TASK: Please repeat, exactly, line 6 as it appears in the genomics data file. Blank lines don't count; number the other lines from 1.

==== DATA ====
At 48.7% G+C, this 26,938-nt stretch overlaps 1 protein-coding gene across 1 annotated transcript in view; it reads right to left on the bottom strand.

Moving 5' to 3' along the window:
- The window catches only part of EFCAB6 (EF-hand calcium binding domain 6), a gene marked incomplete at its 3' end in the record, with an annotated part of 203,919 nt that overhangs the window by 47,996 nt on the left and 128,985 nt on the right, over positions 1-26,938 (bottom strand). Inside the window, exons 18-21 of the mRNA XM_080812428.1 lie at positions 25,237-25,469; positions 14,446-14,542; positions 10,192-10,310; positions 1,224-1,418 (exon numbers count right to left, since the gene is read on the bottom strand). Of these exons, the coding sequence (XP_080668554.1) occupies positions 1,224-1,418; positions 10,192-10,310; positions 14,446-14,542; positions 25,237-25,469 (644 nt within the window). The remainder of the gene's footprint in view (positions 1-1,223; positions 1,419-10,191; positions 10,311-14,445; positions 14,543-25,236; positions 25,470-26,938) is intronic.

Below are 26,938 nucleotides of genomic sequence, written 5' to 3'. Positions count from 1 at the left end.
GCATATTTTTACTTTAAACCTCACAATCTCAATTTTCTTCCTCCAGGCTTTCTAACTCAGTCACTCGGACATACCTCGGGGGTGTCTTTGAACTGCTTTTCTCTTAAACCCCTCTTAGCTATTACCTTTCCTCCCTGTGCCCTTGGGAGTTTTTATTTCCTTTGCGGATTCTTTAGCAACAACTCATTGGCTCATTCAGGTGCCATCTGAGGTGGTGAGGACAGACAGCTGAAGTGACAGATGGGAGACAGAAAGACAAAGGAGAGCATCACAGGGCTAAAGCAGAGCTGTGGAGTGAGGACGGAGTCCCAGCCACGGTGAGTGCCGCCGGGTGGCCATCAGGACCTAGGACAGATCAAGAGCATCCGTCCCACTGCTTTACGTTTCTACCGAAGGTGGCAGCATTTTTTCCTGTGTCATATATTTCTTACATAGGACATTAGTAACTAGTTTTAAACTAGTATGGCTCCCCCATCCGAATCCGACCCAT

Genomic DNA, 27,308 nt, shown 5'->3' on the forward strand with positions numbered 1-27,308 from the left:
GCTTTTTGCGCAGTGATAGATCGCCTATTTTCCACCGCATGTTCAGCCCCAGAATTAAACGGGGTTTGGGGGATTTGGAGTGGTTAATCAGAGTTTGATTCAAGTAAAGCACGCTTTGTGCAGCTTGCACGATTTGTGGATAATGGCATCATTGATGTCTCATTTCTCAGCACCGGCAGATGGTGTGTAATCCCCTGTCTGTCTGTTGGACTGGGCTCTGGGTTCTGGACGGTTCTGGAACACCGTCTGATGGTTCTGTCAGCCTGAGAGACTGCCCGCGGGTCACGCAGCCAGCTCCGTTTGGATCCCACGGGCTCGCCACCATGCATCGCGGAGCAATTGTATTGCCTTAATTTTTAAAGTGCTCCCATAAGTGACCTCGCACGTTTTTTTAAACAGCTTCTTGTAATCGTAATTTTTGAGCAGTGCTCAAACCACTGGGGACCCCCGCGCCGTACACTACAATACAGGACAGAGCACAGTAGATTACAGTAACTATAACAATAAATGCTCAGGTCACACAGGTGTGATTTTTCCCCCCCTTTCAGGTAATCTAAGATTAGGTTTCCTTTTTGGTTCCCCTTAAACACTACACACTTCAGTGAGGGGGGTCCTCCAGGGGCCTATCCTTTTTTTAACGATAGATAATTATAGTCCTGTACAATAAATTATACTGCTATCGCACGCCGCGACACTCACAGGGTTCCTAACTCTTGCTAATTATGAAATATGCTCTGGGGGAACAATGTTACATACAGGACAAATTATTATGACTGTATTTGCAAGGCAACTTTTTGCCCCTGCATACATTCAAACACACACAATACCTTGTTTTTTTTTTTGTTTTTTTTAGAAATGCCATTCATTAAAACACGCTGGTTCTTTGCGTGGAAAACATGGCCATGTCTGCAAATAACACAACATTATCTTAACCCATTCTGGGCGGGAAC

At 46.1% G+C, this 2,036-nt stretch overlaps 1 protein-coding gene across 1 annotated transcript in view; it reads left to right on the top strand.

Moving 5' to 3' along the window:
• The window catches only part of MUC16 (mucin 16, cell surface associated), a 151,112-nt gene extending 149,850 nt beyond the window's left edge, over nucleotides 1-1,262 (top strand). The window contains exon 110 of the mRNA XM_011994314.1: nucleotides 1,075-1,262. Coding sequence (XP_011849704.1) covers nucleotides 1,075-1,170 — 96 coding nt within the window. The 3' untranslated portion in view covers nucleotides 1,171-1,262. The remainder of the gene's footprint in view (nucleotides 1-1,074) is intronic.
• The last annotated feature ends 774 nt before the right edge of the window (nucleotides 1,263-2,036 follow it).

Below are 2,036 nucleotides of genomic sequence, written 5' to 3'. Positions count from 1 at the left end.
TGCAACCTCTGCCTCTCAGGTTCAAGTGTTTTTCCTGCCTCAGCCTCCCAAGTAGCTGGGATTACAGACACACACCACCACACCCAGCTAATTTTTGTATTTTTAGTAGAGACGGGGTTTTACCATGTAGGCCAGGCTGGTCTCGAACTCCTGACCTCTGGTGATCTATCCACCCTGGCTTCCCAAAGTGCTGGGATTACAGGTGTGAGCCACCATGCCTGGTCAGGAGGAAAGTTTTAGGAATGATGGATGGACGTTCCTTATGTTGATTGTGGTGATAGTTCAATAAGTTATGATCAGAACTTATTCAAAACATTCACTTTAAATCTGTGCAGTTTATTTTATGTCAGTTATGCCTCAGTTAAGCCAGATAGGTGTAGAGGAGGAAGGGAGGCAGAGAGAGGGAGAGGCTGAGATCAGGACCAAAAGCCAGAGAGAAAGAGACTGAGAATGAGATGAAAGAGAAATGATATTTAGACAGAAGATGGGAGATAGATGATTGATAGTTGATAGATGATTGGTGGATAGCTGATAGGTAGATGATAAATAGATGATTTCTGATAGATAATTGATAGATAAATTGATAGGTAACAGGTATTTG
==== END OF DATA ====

Genomic DNA, 27,308 nt, shown 5'->3' on the forward strand with positions numbered 1-27,308 from the left: